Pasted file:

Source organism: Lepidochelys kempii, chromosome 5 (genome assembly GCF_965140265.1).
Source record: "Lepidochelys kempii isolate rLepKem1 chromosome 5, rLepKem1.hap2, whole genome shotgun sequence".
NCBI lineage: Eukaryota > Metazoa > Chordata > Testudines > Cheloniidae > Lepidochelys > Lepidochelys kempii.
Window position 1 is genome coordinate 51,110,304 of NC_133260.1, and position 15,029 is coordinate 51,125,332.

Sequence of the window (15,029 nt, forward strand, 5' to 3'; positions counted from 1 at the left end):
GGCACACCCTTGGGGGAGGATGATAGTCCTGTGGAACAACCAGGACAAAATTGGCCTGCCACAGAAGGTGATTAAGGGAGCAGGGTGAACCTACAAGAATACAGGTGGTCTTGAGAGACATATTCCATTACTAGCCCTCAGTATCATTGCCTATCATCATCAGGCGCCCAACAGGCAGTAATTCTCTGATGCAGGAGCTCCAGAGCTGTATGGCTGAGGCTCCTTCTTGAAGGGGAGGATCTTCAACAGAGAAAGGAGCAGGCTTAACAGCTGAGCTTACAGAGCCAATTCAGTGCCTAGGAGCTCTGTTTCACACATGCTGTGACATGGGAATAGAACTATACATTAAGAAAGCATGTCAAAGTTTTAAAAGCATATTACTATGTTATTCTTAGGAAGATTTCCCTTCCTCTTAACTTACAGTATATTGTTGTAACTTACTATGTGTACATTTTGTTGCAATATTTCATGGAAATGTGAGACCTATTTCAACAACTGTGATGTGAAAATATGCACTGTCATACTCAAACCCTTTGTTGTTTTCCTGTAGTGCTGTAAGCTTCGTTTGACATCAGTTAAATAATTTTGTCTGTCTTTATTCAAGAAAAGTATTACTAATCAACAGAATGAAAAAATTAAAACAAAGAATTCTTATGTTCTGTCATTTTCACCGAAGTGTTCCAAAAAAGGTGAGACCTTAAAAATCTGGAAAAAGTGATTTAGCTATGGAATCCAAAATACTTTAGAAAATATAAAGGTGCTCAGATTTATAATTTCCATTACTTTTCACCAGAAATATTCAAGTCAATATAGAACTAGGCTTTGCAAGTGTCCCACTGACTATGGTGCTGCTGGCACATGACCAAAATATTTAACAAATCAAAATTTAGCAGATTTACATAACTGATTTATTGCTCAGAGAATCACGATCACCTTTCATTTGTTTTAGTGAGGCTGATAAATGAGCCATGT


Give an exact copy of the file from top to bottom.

Source organism: Lepidochelys kempii, chromosome 5 (genome assembly GCF_965140265.1).
Source record: "Lepidochelys kempii isolate rLepKem1 chromosome 5, rLepKem1.hap2, whole genome shotgun sequence".
NCBI lineage: Eukaryota > Metazoa > Chordata > Testudines > Cheloniidae > Lepidochelys > Lepidochelys kempii.
Window position 1 is genome coordinate 51,110,304 of NC_133260.1, and position 15,029 is coordinate 51,125,332.

Sequence of the window (15,029 nt, forward strand, 5' to 3'; positions counted from 1 at the left end):
GGCACACCCTTGGGGGAGGATGATAGTCCTGTGGAACAACCAGGACAAAATTGGCCTGCCACAGAAGGTGATTAAGGGAGCAGGGTGAACCTACAAGAATACAGGTGGTCTTGAGAGACATATTCCATTACTAGCCCTCAGTATCATTGCCTATCATCATCAGGCGCCCAACAGGCAGTAATTCTCTGATGCAGGAGCTCCAGAGCTGTATGGCTGAGGCTCCTTCTTGAAGGGGAGGATCTTCAACAGAGAAAGGAGCAGGCTTAACAGCTGAGCTTACAGAGCCAATTCAGTGCCTAGGAGCTCTGTTTCACACATGCTGTGACATGGGAATAGAACTATACATTAAGAAAGCATGTCAAAGTTTTAAAAGCATATTACTATGTTATTCTTAGGAAGATTTCCCTTCCTCTTAACTTACAGTATATTGTTGTAACTTACTATGTGTACATTTTGTTGCAATATTTCATGGAAATGTGAGACCTATTTCAACAACTGTGATGTGAAAATATGCACTGTCATACTCAAACCCTTTGTTGTTTTCCTGTAGTGCTGTAAGCTTCGTTTGACATCAGTTAAATAATTTTGTCTGTCTTTATTCAAGAAAAGTATTACTAATCAACAGAATGAAAAAATTAAAACAAAGAATTCTTATGTTCTGTCATTTTCACCGAAGTGTTCCAAAAAAGGTGAGACCTTAAAAATCTGGAAAAAGTGATTTAGCTATGGAATCCAAAATACTTTAGAAAATATAAAGGTGCTCAGATTTATAATTTCCATTACTTTTCACCAGAAATATTCAAGTCAATATAGAACTAGGCTTTGCAAGTGTCCCACTGACTATGGTGCTGCTGGCACATGACCAAAATATTTAACAAATCAAAATTTAGCAGATTTACATAACTGATTTATTGCTCAGAGAATCACGATCACCTTTCATTTGTTTTAGTGAGGCTGATAAATGAGCCATGT